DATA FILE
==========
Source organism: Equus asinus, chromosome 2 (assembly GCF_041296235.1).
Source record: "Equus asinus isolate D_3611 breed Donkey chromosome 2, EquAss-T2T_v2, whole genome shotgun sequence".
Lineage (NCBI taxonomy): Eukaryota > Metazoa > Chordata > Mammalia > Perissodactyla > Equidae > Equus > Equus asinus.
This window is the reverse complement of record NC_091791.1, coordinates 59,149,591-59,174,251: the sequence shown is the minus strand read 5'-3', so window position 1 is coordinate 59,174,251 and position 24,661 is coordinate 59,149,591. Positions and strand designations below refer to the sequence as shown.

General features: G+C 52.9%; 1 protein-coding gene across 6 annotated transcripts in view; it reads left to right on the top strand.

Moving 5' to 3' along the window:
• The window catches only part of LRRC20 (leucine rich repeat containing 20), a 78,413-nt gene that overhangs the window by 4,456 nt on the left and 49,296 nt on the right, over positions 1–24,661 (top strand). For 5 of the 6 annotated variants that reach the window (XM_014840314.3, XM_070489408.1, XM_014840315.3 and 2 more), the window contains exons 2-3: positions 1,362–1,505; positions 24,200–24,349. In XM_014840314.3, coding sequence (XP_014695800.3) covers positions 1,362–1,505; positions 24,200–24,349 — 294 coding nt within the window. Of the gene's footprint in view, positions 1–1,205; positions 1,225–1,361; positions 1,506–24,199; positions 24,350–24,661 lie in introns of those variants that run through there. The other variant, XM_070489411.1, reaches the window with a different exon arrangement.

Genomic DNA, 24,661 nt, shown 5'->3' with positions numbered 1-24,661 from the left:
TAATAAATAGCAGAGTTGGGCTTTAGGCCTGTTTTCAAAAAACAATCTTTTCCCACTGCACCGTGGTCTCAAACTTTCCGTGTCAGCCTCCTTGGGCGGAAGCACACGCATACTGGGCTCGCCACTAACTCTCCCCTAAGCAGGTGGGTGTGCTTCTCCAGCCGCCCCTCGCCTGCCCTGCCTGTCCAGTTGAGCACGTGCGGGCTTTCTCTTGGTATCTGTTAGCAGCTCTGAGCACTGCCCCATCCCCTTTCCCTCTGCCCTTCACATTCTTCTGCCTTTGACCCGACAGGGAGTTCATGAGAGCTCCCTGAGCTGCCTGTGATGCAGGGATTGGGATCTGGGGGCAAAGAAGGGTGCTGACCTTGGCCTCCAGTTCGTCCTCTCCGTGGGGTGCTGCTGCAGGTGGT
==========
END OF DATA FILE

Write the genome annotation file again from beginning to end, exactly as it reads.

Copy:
Source organism: Equus asinus, chromosome 2 (assembly GCF_041296235.1).
Source record: "Equus asinus isolate D_3611 breed Donkey chromosome 2, EquAss-T2T_v2, whole genome shotgun sequence".
Lineage (NCBI taxonomy): Eukaryota > Metazoa > Chordata > Mammalia > Perissodactyla > Equidae > Equus > Equus asinus.
This window is the reverse complement of record NC_091791.1, coordinates 59,149,591-59,174,251: the sequence shown is the minus strand read 5'-3', so window position 1 is coordinate 59,174,251 and position 24,661 is coordinate 59,149,591. Positions and strand designations below refer to the sequence as shown.

General features: G+C 52.9%; 1 protein-coding gene across 6 annotated transcripts in view; it reads left to right on the top strand.

Moving 5' to 3' along the window:
• The window catches only part of LRRC20 (leucine rich repeat containing 20), a 78,413-nt gene that overhangs the window by 4,456 nt on the left and 49,296 nt on the right, over positions 1–24,661 (top strand). For 5 of the 6 annotated variants that reach the window (XM_014840314.3, XM_070489408.1, XM_014840315.3 and 2 more), the window contains exons 2-3: positions 1,362–1,505; positions 24,200–24,349. In XM_014840314.3, coding sequence (XP_014695800.3) covers positions 1,362–1,505; positions 24,200–24,349 — 294 coding nt within the window. Of the gene's footprint in view, positions 1–1,205; positions 1,225–1,361; positions 1,506–24,199; positions 24,350–24,661 lie in introns of those variants that run through there. The other variant, XM_070489411.1, reaches the window with a different exon arrangement.

Genomic DNA, 24,661 nt, shown 5'->3' with positions numbered 1-24,661 from the left:
TAATAAATAGCAGAGTTGGGCTTTAGGCCTGTTTTCAAAAAACAATCTTTTCCCACTGCACCGTGGTCTCAAACTTTCCGTGTCAGCCTCCTTGGGCGGAAGCACACGCATACTGGGCTCGCCACTAACTCTCCCCTAAGCAGGTGGGTGTGCTTCTCCAGCCGCCCCTCGCCTGCCCTGCCTGTCCAGTTGAGCACGTGCGGGCTTTCTCTTGGTATCTGTTAGCAGCTCTGAGCACTGCCCCATCCCCTTTCCCTCTGCCCTTCACATTCTTCTGCCTTTGACCCGACAGGGAGTTCATGAGAGCTCCCTGAGCTGCCTGTGATGCAGGGATTGGGATCTGGGGGCAAAGAAGGGTGCTGACCTTGGCCTCCAGTTCGTCCTCTCCGTGGGGTGCTGCTGCAGGTGGT